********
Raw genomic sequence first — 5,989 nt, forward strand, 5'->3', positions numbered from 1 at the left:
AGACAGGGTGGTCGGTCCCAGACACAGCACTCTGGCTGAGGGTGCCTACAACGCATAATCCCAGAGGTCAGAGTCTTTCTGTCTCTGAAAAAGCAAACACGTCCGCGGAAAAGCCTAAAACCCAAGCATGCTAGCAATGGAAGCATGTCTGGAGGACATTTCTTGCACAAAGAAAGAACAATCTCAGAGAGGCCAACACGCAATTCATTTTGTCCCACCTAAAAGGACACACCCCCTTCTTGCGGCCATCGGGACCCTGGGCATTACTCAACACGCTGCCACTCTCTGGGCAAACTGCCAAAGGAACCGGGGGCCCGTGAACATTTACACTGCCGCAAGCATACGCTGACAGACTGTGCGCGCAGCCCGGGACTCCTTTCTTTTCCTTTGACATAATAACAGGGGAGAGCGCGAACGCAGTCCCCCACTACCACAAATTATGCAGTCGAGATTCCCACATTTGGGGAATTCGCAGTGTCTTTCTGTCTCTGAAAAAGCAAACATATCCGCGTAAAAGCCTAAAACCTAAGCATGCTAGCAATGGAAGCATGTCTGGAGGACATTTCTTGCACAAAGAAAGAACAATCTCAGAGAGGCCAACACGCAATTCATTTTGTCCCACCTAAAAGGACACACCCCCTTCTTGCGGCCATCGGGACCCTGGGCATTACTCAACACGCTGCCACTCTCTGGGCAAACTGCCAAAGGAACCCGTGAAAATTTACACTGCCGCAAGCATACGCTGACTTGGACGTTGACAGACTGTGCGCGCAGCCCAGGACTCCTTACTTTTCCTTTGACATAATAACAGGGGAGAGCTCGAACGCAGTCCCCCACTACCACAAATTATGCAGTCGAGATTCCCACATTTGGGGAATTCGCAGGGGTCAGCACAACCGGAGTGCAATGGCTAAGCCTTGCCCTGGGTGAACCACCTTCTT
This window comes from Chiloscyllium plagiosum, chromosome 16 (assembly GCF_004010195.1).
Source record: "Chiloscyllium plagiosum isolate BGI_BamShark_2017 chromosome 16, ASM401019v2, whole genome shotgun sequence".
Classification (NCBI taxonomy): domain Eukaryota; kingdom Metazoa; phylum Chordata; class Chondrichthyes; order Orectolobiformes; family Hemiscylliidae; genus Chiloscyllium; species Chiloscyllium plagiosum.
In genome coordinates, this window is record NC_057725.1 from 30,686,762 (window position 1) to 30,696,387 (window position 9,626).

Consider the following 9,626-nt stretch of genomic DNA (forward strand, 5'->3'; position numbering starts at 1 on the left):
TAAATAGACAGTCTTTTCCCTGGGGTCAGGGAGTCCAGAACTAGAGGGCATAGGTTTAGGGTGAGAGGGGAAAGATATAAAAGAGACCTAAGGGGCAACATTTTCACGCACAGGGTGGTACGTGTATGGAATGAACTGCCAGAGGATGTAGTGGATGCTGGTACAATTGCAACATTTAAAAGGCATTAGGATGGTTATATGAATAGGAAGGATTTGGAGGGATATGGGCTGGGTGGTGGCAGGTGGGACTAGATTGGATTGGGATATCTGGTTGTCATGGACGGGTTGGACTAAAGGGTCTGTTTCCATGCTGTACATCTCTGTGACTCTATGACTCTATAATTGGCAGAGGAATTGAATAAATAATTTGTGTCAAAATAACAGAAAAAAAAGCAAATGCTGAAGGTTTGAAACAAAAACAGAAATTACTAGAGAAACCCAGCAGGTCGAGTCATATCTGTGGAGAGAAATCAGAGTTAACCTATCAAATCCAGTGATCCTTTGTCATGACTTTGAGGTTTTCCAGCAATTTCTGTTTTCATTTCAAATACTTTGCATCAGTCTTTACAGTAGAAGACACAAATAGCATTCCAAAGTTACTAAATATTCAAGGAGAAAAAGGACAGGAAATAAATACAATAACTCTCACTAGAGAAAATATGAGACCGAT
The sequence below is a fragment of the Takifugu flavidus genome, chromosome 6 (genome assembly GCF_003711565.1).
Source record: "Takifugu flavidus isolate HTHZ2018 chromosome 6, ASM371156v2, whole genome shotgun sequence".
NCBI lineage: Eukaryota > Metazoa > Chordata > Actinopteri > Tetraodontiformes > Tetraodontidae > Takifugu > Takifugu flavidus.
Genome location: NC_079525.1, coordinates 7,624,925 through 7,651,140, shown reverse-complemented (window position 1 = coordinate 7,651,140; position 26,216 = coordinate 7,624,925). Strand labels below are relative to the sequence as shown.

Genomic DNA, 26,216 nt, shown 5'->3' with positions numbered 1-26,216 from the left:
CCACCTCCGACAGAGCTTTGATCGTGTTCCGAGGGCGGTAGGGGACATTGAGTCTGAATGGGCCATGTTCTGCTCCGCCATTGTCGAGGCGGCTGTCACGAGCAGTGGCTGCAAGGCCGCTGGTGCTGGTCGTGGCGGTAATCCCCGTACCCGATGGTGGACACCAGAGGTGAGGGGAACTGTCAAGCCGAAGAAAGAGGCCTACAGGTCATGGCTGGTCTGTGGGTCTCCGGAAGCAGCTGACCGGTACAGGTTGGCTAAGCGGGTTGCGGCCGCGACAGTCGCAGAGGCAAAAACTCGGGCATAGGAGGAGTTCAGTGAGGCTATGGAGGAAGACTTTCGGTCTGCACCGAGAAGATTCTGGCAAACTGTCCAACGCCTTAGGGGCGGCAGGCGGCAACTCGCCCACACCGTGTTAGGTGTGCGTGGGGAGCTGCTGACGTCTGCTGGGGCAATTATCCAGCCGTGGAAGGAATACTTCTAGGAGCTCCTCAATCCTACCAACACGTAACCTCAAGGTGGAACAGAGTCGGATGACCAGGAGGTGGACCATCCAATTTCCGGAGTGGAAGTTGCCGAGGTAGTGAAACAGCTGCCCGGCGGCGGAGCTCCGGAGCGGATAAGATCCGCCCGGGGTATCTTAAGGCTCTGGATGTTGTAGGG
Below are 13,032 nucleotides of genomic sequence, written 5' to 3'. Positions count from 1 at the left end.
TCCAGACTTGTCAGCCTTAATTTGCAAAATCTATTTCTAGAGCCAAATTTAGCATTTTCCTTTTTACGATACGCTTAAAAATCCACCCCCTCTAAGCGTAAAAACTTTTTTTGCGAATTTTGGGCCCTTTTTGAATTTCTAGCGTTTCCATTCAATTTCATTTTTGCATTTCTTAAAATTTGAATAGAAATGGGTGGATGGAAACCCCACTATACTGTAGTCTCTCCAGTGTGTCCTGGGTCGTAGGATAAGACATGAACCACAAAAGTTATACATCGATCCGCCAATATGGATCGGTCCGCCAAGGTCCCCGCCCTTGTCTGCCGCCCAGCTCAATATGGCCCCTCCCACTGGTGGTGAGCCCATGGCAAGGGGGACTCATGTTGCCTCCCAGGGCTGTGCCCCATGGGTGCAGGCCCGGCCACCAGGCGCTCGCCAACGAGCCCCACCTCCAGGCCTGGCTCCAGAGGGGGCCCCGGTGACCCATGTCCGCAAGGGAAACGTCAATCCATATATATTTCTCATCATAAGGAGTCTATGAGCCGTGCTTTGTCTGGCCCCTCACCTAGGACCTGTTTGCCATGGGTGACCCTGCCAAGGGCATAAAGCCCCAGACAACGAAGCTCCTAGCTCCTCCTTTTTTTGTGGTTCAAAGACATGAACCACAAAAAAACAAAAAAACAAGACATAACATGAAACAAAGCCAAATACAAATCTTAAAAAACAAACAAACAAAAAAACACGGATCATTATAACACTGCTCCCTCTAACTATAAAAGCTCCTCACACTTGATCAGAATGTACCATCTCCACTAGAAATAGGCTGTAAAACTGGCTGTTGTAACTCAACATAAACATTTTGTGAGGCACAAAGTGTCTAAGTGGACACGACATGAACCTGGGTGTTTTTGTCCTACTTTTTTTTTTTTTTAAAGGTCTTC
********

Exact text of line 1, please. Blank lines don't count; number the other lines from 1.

Raw genomic sequence first — 5,989 nt, forward strand, 5'->3', positions numbered from 1 at the left: